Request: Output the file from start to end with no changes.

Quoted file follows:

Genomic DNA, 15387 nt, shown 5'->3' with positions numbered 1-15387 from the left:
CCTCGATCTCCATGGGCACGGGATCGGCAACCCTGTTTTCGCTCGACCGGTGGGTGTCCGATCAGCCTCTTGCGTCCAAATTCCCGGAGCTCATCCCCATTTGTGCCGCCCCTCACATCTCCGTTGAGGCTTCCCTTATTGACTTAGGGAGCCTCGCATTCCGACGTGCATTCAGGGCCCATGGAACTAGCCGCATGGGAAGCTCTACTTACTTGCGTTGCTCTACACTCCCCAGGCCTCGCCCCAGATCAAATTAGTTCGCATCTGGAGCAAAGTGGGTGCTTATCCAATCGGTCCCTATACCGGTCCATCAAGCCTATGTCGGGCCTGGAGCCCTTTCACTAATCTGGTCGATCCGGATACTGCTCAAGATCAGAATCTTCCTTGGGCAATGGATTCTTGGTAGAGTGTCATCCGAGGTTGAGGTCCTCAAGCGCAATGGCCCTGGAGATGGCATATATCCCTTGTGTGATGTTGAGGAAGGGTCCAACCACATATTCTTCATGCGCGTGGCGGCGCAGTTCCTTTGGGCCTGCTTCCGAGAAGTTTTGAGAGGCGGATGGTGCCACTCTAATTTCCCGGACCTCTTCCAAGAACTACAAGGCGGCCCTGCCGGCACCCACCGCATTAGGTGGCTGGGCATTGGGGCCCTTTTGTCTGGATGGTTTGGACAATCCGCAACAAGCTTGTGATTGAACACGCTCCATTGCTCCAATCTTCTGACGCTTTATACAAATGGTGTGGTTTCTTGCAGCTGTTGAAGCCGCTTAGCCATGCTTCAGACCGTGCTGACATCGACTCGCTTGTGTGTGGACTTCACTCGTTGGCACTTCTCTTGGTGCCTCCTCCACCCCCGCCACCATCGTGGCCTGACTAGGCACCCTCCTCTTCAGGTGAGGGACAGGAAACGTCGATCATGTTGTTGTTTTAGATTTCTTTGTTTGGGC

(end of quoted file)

Genomic DNA, 15387 nt, shown 5'->3' with positions numbered 1-15387 from the left:
CCTCGATCTCCATGGGCACGGGATCGGCAACCCTGTTTTCGCTCGACCGGTGGGTGTCCGATCAGCCTCTTGCGTCCAAATTCCCGGAGCTCATCCCCATTTGTGCCGCCCCTCACATCTCCGTTGAGGCTTCCCTTATTGACTTAGGGAGCCTCGCATTCCGACGTGCATTCAGGGCCCATGGAACTAGCCGCATGGGAAGCTCTACTTACTTGCGTTGCTCTACACTCCCCAGGCCTCGCCCCAGATCAAATTAGTTCGCATCTGGAGCAAAGTGGGTGCTTATCCAATCGGTCCCTATACCGGTCCATCAAGCCTATGTCGGGCCTGGAGCCCTTTCACTAATCTGGTCGATCCGGATACTGCTCAAGATCAGAATCTTCCTTGGGCAATGGATTCTTGGTAGAGTGTCATCCGAGGTTGAGGTCCTCAAGCGCAATGGCCCTGGAGATGGCATATATCCCTTGTGTGATGTTGAGGAAGGGTCCAACCACATATTCTTCATGCGCGTGGCGGCGCAGTTCCTTTGGGCCTGCTTCCGAGAAGTTTTGAGAGGCGGATGGTGCCACTCTAATTTCCCGGACCTCTTCCAAGAACTACAAGGCGGCCCTGCCGGCACCCACCGCATTAGGTGGCTGGGCATTGGGGCCCTTTTGTCTGGATGGTTTGGACAATCCGCAACAAGCTTGTGATTGAACACGCTCCATTGCTCCAATCTTCTGACGCTTTATACAAATGGTGTGGTTTCTTGCAGCTGTTGAAGCCGCTTAGCCATGCTTCAGACCGTGCTGACATCGACTCGCTTGTGTGTGGACTTCACTCGTTGGCACTTCTCTTGGTGCCTCCTCCACCCCCGCCACCATCGTGGCCTGACTAGGCACCCTCCTCTTCAGGTGAGGGACAGGAAACGTCGATCATGTTGTTGTTTTAGATTTCTTTGTTTGGGC